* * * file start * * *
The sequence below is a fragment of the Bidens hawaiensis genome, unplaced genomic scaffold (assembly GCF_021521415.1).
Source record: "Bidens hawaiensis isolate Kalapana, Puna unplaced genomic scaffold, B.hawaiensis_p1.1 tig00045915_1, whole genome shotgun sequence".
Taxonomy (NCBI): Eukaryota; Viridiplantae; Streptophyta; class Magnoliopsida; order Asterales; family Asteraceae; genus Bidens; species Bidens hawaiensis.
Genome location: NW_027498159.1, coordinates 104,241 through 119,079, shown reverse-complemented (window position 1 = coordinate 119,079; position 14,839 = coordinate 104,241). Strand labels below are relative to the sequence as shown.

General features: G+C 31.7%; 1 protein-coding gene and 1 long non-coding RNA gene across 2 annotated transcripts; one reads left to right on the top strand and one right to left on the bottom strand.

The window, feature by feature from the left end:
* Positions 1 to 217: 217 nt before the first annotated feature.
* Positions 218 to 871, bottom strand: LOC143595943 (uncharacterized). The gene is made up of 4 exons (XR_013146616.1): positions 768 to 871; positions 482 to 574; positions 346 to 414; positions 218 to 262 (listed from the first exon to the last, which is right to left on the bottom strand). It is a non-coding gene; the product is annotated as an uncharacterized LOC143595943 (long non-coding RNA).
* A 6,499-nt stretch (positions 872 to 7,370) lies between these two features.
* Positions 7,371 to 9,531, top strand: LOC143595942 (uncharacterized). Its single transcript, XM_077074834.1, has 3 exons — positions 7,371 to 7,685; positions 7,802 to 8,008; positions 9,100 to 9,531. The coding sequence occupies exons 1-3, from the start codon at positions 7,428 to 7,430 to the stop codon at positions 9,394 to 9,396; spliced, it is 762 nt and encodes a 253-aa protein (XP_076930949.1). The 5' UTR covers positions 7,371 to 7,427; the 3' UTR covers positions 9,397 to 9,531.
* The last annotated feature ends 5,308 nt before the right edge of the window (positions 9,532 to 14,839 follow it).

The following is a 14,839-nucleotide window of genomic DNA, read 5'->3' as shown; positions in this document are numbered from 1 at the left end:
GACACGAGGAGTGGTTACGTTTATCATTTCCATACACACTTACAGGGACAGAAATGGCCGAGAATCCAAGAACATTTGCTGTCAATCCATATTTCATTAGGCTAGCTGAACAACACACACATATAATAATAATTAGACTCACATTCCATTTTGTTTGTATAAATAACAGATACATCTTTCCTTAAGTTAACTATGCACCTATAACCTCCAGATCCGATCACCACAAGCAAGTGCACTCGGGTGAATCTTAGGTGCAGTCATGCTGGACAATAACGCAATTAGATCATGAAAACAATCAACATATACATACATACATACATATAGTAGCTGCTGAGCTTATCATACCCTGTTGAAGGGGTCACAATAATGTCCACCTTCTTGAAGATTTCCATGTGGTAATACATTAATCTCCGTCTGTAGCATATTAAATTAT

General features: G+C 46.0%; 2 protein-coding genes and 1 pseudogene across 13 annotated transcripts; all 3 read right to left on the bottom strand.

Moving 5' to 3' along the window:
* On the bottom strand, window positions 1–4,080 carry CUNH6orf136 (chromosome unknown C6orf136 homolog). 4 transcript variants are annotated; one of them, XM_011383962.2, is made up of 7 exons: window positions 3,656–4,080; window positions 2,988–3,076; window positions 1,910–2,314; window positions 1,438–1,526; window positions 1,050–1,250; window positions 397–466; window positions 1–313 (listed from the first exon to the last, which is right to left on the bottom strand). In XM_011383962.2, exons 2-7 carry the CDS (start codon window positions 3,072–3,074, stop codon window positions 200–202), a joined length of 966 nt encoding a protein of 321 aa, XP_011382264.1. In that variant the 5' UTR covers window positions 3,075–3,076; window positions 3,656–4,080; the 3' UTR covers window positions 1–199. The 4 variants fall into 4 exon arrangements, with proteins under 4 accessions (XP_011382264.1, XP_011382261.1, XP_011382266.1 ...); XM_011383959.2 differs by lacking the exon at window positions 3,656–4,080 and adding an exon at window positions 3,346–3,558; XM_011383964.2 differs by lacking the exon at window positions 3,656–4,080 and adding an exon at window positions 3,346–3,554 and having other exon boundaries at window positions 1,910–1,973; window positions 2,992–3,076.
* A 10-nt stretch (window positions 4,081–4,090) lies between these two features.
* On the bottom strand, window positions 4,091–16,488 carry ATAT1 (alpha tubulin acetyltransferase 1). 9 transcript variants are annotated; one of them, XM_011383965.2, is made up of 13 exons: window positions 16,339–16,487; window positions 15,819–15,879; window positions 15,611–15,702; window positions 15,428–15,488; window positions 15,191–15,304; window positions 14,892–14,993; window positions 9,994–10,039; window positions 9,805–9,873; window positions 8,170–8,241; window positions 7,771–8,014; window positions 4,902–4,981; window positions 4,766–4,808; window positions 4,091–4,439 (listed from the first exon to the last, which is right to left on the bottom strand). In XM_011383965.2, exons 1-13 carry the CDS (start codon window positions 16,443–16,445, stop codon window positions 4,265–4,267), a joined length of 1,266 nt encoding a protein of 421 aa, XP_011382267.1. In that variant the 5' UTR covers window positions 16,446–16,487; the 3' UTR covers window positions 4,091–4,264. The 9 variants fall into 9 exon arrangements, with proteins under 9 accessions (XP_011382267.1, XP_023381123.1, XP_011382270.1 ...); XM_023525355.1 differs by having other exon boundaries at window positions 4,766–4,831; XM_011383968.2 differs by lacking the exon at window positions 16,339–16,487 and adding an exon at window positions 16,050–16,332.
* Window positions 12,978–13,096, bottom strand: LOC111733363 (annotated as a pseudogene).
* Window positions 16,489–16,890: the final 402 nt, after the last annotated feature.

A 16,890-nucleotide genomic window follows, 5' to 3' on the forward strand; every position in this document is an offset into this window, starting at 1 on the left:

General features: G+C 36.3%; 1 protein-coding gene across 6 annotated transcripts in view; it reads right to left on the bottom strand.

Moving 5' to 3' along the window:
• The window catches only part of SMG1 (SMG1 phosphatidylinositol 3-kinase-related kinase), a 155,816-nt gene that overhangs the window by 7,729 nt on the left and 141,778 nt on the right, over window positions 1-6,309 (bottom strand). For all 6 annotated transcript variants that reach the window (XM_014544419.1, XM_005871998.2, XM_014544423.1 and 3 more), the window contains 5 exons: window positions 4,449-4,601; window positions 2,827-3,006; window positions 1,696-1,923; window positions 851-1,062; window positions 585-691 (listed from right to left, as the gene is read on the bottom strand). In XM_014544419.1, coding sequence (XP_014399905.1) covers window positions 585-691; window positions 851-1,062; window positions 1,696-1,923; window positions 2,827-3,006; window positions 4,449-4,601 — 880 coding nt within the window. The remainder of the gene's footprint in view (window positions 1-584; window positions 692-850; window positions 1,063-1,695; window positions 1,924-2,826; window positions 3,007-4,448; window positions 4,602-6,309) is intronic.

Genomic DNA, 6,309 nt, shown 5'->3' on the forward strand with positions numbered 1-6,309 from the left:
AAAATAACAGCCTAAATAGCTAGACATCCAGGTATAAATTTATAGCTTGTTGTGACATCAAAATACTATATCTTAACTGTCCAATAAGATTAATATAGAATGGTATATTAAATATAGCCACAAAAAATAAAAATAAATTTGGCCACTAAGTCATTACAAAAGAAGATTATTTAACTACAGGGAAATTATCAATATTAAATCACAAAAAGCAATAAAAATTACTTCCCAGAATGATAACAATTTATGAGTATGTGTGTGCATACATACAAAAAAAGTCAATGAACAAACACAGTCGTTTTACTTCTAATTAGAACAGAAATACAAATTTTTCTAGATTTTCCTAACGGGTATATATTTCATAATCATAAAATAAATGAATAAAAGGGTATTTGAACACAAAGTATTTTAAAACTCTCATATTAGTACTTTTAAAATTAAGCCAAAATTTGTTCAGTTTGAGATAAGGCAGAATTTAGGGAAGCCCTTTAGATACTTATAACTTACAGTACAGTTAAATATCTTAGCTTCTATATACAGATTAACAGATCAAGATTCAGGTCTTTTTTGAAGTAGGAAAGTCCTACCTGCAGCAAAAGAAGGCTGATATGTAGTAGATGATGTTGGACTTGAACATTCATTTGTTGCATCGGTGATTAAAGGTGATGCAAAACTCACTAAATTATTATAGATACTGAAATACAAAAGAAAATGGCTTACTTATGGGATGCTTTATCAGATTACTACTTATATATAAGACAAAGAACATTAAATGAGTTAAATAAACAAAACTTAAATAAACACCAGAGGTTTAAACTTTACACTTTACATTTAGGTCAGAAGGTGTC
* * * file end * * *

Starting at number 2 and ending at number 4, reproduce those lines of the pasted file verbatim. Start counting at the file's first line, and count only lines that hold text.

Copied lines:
Source record: "Bidens hawaiensis isolate Kalapana, Puna unplaced genomic scaffold, B.hawaiensis_p1.1 tig00045915_1, whole genome shotgun sequence".
Taxonomy (NCBI): Eukaryota; Viridiplantae; Streptophyta; class Magnoliopsida; order Asterales; family Asteraceae; genus Bidens; species Bidens hawaiensis.
Genome location: NW_027498159.1, coordinates 104,241 through 119,079, shown reverse-complemented (window position 1 = coordinate 119,079; position 14,839 = coordinate 104,241). Strand labels below are relative to the sequence as shown.